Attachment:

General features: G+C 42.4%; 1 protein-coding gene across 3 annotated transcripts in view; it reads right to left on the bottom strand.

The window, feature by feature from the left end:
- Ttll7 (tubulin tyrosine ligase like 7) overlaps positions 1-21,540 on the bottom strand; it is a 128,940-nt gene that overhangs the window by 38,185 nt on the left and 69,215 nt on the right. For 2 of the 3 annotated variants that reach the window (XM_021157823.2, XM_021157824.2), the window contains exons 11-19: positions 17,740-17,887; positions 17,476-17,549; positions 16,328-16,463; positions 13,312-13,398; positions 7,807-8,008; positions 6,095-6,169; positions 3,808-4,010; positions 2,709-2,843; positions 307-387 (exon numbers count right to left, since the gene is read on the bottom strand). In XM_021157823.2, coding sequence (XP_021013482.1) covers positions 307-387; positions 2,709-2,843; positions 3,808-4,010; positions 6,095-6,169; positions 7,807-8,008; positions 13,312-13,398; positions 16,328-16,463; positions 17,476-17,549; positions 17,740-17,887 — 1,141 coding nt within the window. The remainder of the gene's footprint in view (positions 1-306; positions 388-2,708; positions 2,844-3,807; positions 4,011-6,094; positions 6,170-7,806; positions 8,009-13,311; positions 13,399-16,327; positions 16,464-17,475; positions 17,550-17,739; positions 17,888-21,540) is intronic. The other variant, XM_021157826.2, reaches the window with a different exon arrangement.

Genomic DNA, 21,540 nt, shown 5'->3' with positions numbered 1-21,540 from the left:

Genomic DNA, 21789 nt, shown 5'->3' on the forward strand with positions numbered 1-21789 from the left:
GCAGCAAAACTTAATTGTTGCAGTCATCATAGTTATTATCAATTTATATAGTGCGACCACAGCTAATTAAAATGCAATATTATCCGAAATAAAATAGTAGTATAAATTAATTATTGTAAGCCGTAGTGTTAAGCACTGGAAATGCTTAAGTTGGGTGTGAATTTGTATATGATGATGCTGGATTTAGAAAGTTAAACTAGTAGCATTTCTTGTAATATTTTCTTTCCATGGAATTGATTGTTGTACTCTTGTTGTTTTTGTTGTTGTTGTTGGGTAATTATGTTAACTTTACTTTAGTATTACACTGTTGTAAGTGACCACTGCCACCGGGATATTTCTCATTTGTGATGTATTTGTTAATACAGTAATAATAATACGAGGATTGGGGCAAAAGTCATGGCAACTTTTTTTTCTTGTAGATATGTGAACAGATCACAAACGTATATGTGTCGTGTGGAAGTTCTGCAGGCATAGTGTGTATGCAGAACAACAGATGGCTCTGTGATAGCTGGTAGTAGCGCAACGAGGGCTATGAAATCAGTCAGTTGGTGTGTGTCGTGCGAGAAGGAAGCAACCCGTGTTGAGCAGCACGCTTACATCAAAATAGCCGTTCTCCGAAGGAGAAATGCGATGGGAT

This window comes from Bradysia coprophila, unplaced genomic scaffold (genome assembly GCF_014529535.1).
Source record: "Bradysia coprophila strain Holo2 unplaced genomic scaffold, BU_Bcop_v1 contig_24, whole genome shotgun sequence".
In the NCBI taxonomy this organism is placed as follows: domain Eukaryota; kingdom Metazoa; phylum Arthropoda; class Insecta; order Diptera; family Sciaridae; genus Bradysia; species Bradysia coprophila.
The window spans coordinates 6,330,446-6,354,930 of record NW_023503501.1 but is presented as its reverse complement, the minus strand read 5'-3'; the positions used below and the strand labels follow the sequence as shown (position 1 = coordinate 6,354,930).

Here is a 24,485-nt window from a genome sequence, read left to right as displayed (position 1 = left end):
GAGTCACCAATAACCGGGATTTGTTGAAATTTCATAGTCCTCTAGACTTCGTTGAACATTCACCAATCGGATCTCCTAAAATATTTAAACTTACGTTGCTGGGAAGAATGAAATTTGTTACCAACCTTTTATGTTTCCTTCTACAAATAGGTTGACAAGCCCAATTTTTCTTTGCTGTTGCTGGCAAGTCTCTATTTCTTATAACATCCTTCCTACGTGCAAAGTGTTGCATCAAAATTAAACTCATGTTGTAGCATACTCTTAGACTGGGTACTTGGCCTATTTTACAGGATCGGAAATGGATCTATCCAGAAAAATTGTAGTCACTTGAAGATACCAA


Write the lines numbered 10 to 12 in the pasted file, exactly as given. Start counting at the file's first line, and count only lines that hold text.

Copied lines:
The window spans coordinates 6,330,446-6,354,930 of record NW_023503501.1 but is presented as its reverse complement, the minus strand read 5'-3'; the positions used below and the strand labels follow the sequence as shown (position 1 = coordinate 6,354,930).

Here is a 24,485-nt window from a genome sequence, read left to right as displayed (position 1 = left end):
GAGTCACCAATAACCGGGATTTGTTGAAATTTCATAGTCCTCTAGACTTCGTTGAACATTCACCAATCGGATCTCCTAAAATATTTAAACTTACGTTGCTGGGAAGAATGAAATTTGTTACCAACCTTTTATGTTTCCTTCTACAAATAGGTTGACAAGCCCAATTTTTCTTTGCTGTTGCTGGCAAGTCTCTATTTCTTATAACATCCTTCCTACGTGCAAAGTGTTGCATCAAAATTAAACTCATGTTGTAGCATACTCTTAGACTGGGTACTTGGCCTATTTTACAGGATCGGAAATGGATCTATCCAGAAAAATTGTAGTCACTTGAAGATACCAA